1. Cell Biology
  2. Developmental Biology
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Transcription factor TFCP2L1 patterns cells in the mouse kidney collecting ducts

Research Article
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Cite this article as: eLife 2017;6:e24265 doi: 10.7554/eLife.24265

Abstract

Although most nephron segments contain one type of epithelial cell, the collecting ducts consists of at least two: intercalated (IC) and principal (PC) cells, which regulate acid-base and salt-water homeostasis, respectively. In adult kidneys, these cells are organized in rosettes suggesting functional interactions. Genetic studies in mouse revealed that transcription factor Tfcp2l1 coordinates IC and PC development. Tfcp2l1 induces the expression of IC specific genes, including specific H+-ATPase subunits and Jag1. Jag1 in turn, initiates Notch signaling in PCs but inhibits Notch signaling in ICs. Tfcp2l1 inactivation deletes ICs, whereas Jag1 inactivation results in the forfeiture of discrete IC and PC identities. Thus, Tfcp2l1 is a critical regulator of IC-PC patterning, acting cell-autonomously in ICs, and non-cell-autonomously in PCs. As a result, Tfcp2l1 regulates the diversification of cell types which is the central characteristic of 'salt and pepper' epithelia and distinguishes the collecting duct from all other nephron segments.

Article and author information

Author details

  1. Max Werth

    Columbia University, New York, United States
    Competing interests
    The authors declare that no competing interests exist.
    ORCID icon "This ORCID iD identifies the author of this article:" 0000-0003-0169-6233
  2. Kai M Schmidt-Ott

    Columbia University, New York, United States
    Competing interests
    The authors declare that no competing interests exist.
  3. Thomas Leete

    Columbia University, New York, United States
    Competing interests
    The authors declare that no competing interests exist.
  4. Andong Qiu

    Columbia University, New York, United States
    Competing interests
    The authors declare that no competing interests exist.
  5. Christian Hinze

    Max Delbruck Center for Molecular Medicine, Berlin, Germany
    Competing interests
    The authors declare that no competing interests exist.
  6. Melanie Viltard

    Columbia University, New York, United States
    Competing interests
    The authors declare that no competing interests exist.
  7. Neal Paragas

    Columbia University, New York, United States
    Competing interests
    The authors declare that no competing interests exist.
  8. Carrie J Shawber

    Columbia University, New York, United States
    Competing interests
    The authors declare that no competing interests exist.
  9. Wenqiang Yu

    Columbia University, New York, United States
    Competing interests
    The authors declare that no competing interests exist.
  10. Peter Lee

    Columbia University, New York, United States
    Competing interests
    The authors declare that no competing interests exist.
  11. Xia Chen

    Columbia University, New York, United States
    Competing interests
    The authors declare that no competing interests exist.
  12. Abby Sarkar

    Columbia University, New York, United States
    Competing interests
    The authors declare that no competing interests exist.
  13. Weiyi Mu

    Columbia University, New York, United States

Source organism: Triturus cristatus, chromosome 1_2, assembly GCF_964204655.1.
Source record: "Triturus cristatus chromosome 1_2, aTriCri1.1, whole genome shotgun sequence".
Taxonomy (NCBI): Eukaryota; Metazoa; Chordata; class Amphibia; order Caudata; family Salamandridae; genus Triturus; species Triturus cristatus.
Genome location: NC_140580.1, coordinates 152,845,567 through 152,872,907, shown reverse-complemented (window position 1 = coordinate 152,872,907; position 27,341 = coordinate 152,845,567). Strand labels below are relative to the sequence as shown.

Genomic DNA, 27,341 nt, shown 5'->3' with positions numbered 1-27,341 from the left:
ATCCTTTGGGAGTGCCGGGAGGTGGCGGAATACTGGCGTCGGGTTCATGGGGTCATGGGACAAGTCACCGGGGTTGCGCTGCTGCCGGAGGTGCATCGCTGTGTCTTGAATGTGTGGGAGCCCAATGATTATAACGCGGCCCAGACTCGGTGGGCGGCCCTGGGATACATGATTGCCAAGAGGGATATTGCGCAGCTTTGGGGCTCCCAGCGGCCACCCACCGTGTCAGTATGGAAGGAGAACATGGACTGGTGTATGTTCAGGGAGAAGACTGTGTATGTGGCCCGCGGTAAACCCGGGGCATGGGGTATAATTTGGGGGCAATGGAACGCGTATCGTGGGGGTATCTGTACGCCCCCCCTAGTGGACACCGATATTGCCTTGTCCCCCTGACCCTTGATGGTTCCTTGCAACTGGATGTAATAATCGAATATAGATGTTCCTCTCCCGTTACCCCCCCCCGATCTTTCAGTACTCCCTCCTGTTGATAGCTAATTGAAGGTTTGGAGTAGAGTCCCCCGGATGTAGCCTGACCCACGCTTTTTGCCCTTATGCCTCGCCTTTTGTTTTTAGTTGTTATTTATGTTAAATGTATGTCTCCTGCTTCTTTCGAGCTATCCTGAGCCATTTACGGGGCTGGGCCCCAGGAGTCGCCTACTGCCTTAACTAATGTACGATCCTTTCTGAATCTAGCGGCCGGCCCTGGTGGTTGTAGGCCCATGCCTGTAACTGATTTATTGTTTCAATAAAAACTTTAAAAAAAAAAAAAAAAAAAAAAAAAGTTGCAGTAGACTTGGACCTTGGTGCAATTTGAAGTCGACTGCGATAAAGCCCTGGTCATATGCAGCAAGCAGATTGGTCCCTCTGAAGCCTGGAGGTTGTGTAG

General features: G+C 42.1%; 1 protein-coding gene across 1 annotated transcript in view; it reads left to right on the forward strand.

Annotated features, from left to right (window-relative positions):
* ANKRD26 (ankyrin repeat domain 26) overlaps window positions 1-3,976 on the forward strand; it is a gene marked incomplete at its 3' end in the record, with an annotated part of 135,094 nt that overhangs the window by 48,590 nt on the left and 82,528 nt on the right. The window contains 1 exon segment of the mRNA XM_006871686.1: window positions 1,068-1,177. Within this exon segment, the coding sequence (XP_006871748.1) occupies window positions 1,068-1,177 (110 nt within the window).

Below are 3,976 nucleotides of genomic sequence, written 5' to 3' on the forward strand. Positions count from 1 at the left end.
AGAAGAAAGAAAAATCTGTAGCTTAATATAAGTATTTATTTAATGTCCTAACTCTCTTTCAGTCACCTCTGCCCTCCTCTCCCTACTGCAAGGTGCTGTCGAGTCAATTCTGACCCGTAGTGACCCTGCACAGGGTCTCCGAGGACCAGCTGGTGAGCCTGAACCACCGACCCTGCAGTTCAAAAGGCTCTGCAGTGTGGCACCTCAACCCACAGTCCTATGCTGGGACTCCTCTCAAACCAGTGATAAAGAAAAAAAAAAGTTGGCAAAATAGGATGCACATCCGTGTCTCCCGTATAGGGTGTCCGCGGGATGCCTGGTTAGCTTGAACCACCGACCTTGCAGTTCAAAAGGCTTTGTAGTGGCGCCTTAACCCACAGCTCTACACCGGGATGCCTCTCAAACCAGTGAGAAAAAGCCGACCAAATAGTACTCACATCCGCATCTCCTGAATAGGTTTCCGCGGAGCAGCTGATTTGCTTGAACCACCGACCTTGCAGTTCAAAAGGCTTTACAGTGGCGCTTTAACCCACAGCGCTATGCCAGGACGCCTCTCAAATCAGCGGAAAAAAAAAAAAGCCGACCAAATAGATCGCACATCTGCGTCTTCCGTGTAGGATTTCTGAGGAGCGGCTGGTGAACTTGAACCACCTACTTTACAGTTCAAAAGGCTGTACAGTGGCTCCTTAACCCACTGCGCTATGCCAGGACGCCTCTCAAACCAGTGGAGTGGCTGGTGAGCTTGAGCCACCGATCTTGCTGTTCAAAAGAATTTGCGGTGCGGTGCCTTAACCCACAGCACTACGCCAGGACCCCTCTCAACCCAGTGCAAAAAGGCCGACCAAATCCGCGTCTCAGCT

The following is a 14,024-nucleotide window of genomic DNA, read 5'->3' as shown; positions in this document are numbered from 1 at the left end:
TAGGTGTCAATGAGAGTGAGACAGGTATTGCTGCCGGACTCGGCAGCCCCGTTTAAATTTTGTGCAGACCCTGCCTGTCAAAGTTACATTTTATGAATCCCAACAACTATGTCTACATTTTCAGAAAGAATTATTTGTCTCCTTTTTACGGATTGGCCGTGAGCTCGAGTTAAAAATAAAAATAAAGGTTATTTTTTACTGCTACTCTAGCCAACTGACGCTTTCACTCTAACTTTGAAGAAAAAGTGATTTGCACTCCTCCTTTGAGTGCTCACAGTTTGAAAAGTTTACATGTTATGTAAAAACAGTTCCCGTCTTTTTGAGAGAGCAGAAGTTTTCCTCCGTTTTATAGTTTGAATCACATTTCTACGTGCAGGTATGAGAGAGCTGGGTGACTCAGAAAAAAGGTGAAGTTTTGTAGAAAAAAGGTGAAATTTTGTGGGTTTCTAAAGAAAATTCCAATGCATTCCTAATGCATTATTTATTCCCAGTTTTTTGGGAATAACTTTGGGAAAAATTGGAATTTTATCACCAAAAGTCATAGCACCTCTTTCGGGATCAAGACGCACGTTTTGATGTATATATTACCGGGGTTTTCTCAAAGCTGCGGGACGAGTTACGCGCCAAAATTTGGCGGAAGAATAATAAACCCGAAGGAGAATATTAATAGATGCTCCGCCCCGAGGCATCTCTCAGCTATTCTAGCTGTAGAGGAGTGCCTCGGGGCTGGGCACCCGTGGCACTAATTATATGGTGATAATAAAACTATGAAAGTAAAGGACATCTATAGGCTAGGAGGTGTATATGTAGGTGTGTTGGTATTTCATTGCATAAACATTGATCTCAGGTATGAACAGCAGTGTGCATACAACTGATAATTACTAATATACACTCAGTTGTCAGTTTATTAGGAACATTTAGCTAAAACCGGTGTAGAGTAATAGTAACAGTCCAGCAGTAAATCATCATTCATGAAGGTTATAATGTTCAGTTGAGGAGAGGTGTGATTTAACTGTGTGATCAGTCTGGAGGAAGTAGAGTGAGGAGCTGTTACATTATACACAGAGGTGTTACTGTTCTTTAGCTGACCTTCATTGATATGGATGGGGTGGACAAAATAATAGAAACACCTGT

Competing interests
    The authors declare that no competing interests exist.
  14. Alexander Rittenberg

    Columbia University, New York, United States
    Competing interests
    The authors declare that no competing interests exist.
  15. Chyuan-Sheng Lin

    Columbia University, New York, United States
    Competing interests
    The authors declare that no competing interests exist.
  16. Jan Kitajewski

    Columbia University, New York, United States
    Competing interests
    The authors declare that no competing interests exist.
  17. Qais Al-Awqati

    Columbia University, New York, United States
    Competing interests
    The authors declare that no competing interests exist.
    ORCID icon "This ORCID iD identifies the author of this article:" 0000-0001-7141-1040
  18. Jonathan Barasch

    Columbia University, New York, United States
    For correspondence
    jmb4@columbia.edu
    Competing interests
    The authors declare that no competing interests exist.
    ORCID icon "This ORCID iD identifies the author of this article:" 0000-0002-6723-9548

Funding

National Institutes of Health (RO1DK073462)

  • Jonathan Barasch

March of Dimes Foundation (Research Grant)

  • Jonathan Barasch

National Institutes of Health (RO1DK092684)

  • Jonathan Barasch

National Institutes of Health (U54DK104309)

  • Jonathan Barasch

Deutsche Forschungsgemeinschaft (FOR 1368 FOR667 Emmy Noether)

  • Kai M Schmidt-Ott

Urological Research Foundation Berlin

  • Kai M Schmidt-Ott

The funders had no role in study design, data collection and interpretation, or the decision to submit the work for publication.

Ethics

Animal experimentation: All experiments were approved by the Institutional Animal Care and Use Committee (IACUC) at Columbia. Protocol # AC-AAAH7404.

Reviewing Editor

  1. Roy Zent, Vanderbilt University Medical Center, United States

Publication history

  1. Received: December 19, 2016
  2. Accepted: June 3, 2017
  3. Accepted Manuscript published: June 3, 2017 (version 1)
  4. Accepted Manuscript updated: June 13, 2017 (version 2)
  5. Version of Record published: June 26, 2017 (version 3)
  6. Version of Record updated: June 27, 2017 (version 4)

Copyright

© 2017, Werth et al.

This article is distributed under the terms of the Creative Commons Attribution License permitting unrestricted use and redistribution provided that the original author and source are credited.

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